I have this in A Time to Cook as well but this version calls for steel cut oats – I love the crunch effect they create. The tidbit of almond fairs so well with peaches since they are all in the same family. Speaking of family, yours will be running into the kitchen for this crisp! You can make it in two separate, deep dish pie pans or a good ol’ 9x13 pan – trust me, you and yours will be just smitten either way! Enjoy ya’ll!

Blackberry and Peach Crisp
  • About a half dozen fresh peaches peeled and pitted and sliced (or simply quartered with the skin still on)
  • 2 cups of fresh blackberries simply washed.
  • A ½ cup of sugardepending on the sweetness of the fruitand another ¼ cup for the topping.
  • ¾ cup of all purpose flower
  • 1 cup of old fashioned oatmeal
  • 1 1½ cups of steel cut oats
  • 1 cup of packed brown sugar
  • A stick of butter (room temperature) for topping and ½ a stick for filling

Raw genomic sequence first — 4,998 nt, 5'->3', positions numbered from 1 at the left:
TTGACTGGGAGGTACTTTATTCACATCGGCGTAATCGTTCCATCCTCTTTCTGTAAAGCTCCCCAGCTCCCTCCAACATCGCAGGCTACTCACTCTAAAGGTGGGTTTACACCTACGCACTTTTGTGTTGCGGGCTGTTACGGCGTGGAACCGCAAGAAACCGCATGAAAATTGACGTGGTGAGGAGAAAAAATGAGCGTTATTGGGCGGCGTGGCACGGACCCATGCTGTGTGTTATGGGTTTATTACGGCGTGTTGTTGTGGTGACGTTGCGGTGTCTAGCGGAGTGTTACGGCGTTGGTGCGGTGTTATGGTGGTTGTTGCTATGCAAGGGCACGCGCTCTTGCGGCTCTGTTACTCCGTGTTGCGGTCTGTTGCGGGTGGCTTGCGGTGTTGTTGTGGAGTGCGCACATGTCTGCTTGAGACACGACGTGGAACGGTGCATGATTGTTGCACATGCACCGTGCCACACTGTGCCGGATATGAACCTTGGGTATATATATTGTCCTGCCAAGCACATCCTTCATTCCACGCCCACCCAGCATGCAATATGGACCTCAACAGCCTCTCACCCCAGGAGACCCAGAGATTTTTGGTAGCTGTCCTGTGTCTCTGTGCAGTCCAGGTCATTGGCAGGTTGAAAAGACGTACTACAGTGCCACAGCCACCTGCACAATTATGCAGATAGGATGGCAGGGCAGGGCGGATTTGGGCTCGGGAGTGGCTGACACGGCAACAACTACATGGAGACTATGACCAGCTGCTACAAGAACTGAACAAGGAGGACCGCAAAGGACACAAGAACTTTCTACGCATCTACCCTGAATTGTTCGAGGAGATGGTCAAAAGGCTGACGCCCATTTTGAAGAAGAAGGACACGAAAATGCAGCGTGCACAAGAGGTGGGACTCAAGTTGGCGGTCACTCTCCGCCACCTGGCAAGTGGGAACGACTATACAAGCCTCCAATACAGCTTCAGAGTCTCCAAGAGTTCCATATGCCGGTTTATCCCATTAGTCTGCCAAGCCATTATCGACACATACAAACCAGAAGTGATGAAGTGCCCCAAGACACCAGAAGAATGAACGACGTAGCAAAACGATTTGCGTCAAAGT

• 1 teaspoon of good vanilla
  • ¾ teaspoon of almond extract
  • Honey for drizzling
  • Pecans for added crunch (if desired)
  • Good vanilla ice cream this is a must!!!

Melt the ½ stick of butter in a baking dish (9 x 13) in a 350 degree oven – enough time to allow the butter to start bubbling.

Peel and pit your peaches and slice them into wedges.  Tip for peeling peaches…place them in boiling water for about 20 seconds then remove them to an ice bath…this stops the cooking and the skin will peel right off.

Farmer’s Note: I often do not peel the peaches – they hold together nicely with the skin on and it is that much quicker to prep!

Wash your blackberries and pat dry. 

Mix the two fruits together in the bubbling butter – this browns and “fries” the fruit before baking...yum!  Use the ¼ cup of sugar as well if your fruits are not sweet enough to your liking. Drizzle the fruit with honey and mix in the vanilla and almond extract.

Mix the flour, brown and white sugar, oats, and remaining butter until it resembles a course meal.  Add a bit more butter if need be for desired consistency and pecans for additional crunch. Room temperature or melted butter will incorporate very well.

Spread the above mixture across the peaches and blackberries and bake at 350 degrees for about 45 minutes, or until golden and bubbly.  Do serve a la mode!  From this Farmer’s garden and table, enjoy!